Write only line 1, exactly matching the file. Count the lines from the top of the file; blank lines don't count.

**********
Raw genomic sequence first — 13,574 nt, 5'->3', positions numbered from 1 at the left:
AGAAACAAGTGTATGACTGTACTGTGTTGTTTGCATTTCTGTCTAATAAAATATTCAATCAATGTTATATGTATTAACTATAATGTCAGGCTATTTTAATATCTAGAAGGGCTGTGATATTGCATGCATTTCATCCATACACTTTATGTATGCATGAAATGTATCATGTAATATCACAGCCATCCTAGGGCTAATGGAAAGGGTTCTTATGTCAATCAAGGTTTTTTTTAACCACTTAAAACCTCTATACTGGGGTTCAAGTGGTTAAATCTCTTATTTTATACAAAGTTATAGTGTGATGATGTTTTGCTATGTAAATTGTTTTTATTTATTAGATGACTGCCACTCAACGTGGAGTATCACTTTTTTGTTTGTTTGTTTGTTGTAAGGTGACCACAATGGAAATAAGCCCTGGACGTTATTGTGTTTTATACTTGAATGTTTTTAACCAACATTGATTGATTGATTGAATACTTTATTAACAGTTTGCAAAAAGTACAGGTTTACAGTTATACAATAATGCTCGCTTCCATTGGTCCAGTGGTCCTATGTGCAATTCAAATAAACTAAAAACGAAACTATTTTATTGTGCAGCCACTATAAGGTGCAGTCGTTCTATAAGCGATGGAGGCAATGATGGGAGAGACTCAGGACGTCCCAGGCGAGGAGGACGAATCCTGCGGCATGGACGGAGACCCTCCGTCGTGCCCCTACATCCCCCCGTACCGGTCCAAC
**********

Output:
Raw genomic sequence first — 13,574 nt, 5'->3', positions numbered from 1 at the left: